The next thorn on the bush concerns the subject to be reviewed. Reichman did not make a motion to set aside the default, so nothing new has happened since 1983. The only thing that could be reviewed is the propriety of the district court's decision in 1983, which the district judge declined to revisit. If the decision in 1983 was interlocutory, then the appeal from the final judgment presents the merits of the default. An appeal from the final judgment brings up all antecedent issues. United States v. Clark, 445 U.S. 23, 25-26 n.2, 63 L. Ed. 2d 171, 100 S. Ct. 895 (1980); Exchange National Bank v. Daniels, 763 F.2d 286, 290 (7th Cir. 1985). But if the decision in 1983 was "final" and appealable at the time, then Reichman had to appeal at once. If the time to appeal ran out, there is nothing to review and we must dismiss the appeal for want of jurisdiction. See Browder v. Director, Department of Corrections, 434 U.S. 257, 54 L. Ed. 2d 521, 98 S. Ct. 556 (1978); Dickinson v. Petroleum Conversion Corp., 338 U.S. 507, 94 L. Ed. 299, 70 S. Ct. 322 (1950); Cox v. American Cast Iron Pipe Co., 784 F.2d 1546, 1549 (11th Cir. 1986); Exchange National Bank, 763 F.2d at 291-92.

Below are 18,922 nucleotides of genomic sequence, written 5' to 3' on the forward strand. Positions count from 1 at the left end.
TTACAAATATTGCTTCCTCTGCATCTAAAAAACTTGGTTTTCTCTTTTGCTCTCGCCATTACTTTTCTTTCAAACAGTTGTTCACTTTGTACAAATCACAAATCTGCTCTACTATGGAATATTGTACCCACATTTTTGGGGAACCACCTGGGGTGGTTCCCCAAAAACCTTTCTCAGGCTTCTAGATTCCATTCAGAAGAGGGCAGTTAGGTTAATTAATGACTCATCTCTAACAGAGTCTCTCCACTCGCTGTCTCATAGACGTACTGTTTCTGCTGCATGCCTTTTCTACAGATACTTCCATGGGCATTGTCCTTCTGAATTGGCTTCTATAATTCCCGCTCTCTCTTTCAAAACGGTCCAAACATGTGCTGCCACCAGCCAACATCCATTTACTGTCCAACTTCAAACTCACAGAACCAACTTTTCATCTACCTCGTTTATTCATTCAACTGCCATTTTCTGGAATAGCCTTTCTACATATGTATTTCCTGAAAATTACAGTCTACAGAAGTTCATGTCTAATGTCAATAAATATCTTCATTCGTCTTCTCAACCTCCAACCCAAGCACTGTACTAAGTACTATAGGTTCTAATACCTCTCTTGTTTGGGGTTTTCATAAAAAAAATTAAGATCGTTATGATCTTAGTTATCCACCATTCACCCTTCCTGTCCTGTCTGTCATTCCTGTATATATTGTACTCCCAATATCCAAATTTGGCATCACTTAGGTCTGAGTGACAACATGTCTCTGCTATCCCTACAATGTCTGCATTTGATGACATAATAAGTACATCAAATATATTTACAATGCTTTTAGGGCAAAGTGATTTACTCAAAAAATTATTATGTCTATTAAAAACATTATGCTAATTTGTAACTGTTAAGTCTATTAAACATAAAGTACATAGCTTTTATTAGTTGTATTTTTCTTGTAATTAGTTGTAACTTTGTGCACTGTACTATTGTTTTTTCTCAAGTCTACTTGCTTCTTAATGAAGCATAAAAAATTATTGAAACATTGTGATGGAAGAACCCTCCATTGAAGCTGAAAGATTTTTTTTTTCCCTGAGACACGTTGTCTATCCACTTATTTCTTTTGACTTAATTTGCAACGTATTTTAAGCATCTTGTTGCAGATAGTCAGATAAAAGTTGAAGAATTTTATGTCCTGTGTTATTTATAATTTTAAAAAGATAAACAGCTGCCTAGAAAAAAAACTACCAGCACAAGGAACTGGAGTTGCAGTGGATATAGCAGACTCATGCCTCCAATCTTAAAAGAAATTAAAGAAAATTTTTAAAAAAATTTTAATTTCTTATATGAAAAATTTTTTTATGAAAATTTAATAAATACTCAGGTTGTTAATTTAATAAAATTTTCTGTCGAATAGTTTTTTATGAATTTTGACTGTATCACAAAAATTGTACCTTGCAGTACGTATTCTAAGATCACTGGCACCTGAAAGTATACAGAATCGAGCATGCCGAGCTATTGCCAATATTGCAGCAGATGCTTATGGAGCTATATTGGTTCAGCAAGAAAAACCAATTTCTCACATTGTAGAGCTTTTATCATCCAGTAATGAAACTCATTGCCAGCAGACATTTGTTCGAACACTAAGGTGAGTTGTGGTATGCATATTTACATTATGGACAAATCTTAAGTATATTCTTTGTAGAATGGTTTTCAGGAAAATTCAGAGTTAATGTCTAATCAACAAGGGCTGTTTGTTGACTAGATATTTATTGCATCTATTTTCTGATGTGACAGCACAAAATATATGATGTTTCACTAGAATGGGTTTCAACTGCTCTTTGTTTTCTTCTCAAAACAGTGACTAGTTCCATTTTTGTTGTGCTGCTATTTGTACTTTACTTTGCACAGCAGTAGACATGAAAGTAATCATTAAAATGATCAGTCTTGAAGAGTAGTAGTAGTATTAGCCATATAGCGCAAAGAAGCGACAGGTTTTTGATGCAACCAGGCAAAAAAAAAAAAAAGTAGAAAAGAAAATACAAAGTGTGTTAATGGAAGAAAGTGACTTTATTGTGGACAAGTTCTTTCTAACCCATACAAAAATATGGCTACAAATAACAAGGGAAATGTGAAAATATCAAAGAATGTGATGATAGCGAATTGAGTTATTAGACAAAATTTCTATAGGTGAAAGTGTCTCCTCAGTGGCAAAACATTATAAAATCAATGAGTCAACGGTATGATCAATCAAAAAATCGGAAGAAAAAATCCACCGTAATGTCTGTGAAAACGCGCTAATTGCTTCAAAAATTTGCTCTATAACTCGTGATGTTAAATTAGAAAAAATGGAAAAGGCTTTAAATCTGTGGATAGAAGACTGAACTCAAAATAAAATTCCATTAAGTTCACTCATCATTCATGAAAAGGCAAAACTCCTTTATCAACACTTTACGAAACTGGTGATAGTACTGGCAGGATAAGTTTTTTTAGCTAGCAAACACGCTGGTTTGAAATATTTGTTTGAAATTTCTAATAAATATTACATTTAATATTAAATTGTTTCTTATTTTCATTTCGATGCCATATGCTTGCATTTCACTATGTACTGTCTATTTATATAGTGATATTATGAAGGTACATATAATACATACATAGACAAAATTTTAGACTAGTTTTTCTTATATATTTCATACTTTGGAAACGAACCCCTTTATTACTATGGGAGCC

There is a simple argument that the order of default was final in 1983 and that Reichman's time to appeal has expired. The district court's disposition was designed to put an end to the dispute between Reichman and U.S. Fire. We have taken a flexible approach to the definition of finality in bankruptcy cases, holding that a decision is "final" when it wraps up a piece of litigation that would have been a stand-alone suit outside of bankruptcy law. E.g., In re Morse Electric Co., 805 F.2d 262, 264-65 (7th Cir. 1986); In re Wagner, 808 F.2d 542 (7th Cir. 1986), slip op. 3-4. The dispute between Reichman and U.S. Fire could stand alone outside bankruptcy; indeed it does stand alone in the courts of New York. The default ended the litigation. So Reichman could have appealed in 1983, and now it is three years too late.